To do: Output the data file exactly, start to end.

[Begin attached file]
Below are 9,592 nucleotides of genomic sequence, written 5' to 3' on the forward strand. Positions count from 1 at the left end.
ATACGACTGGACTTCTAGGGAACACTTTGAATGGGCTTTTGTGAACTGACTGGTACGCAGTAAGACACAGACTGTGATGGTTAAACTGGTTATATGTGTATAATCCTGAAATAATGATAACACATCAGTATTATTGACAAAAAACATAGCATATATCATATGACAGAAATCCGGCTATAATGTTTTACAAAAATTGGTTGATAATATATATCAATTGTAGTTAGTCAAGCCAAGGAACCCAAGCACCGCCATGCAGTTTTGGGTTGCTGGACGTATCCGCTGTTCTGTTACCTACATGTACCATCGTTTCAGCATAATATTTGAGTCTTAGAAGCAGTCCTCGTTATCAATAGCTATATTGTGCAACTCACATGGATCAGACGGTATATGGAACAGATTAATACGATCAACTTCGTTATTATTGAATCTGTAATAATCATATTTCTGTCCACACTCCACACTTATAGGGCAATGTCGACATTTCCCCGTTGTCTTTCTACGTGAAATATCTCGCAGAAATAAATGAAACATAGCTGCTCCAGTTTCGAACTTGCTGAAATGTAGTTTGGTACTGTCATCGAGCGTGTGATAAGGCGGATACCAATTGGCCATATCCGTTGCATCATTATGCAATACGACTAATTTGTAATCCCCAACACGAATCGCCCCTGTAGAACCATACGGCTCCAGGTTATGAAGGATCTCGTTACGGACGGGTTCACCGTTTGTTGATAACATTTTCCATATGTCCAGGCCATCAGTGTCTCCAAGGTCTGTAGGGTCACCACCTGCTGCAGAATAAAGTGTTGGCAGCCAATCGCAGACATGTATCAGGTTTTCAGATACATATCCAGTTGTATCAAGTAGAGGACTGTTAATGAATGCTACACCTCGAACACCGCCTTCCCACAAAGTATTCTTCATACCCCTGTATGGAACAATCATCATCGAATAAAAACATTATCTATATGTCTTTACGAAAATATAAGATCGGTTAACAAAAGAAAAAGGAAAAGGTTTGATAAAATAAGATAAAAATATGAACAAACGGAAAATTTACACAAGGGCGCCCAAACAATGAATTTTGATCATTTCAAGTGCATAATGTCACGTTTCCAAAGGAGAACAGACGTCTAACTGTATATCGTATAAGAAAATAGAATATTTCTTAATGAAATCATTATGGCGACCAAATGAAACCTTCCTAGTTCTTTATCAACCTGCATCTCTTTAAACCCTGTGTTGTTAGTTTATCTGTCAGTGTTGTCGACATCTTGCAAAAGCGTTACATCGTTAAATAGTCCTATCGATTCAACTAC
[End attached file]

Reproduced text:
Below are 9,592 nucleotides of genomic sequence, written 5' to 3' on the forward strand. Positions count from 1 at the left end.
ATACGACTGGACTTCTAGGGAACACTTTGAATGGGCTTTTGTGAACTGACTGGTACGCAGTAAGACACAGACTGTGATGGTTAAACTGGTTATATGTGTATAATCCTGAAATAATGATAACACATCAGTATTATTGACAAAAAACATAGCATATATCATATGACAGAAATCCGGCTATAATGTTTTACAAAAATTGGTTGATAATATATATCAATTGTAGTTAGTCAAGCCAAGGAACCCAAGCACCGCCATGCAGTTTTGGGTTGCTGGACGTATCCGCTGTTCTGTTACCTACATGTACCATCGTTTCAGCATAATATTTGAGTCTTAGAAGCAGTCCTCGTTATCAATAGCTATATTGTGCAACTCACATGGATCAGACGGTATATGGAACAGATTAATACGATCAACTTCGTTATTATTGAATCTGTAATAATCATATTTCTGTCCACACTCCACACTTATAGGGCAATGTCGACATTTCCCCGTTGTCTTTCTACGTGAAATATCTCGCAGAAATAAATGAAACATAGCTGCTCCAGTTTCGAACTTGCTGAAATGTAGTTTGGTACTGTCATCGAGCGTGTGATAAGGCGGATACCAATTGGCCATATCCGTTGCATCATTATGCAATACGACTAATTTGTAATCCCCAACACGAATCGCCCCTGTAGAACCATACGGCTCCAGGTTATGAAGGATCTCGTTACGGACGGGTTCACCGTTTGTTGATAACATTTTCCATATGTCCAGGCCATCAGTGTCTCCAAGGTCTGTAGGGTCACCACCTGCTGCAGAATAAAGTGTTGGCAGCCAATCGCAGACATGTATCAGGTTTTCAGATACATATCCAGTTGTATCAAGTAGAGGACTGTTAATGAATGCTACACCTCGAACACCGCCTTCCCACAAAGTATTCTTCATACCCCTGTATGGAACAATCATCATCGAATAAAAACATTATCTATATGTCTTTACGAAAATATAAGATCGGTTAACAAAAGAAAAAGGAAAAGGTTTGATAAAATAAGATAAAAATATGAACAAACGGAAAATTTACACAAGGGCGCCCAAACAATGAATTTTGATCATTTCAAGTGCATAATGTCACGTTTCCAAAGGAGAACAGACGTCTAACTGTATATCGTATAAGAAAATAGAATATTTCTTAATGAAATCATTATGGCGACCAAATGAAACCTTCCTAGTTCTTTATCAACCTGCATCTCTTTAAACCCTGTGTTGTTAGTTTATCTGTCAGTGTTGTCGACATCTTGCAAAAGCGTTACATCGTTAAATAGTCCTATCGATTCAACTAC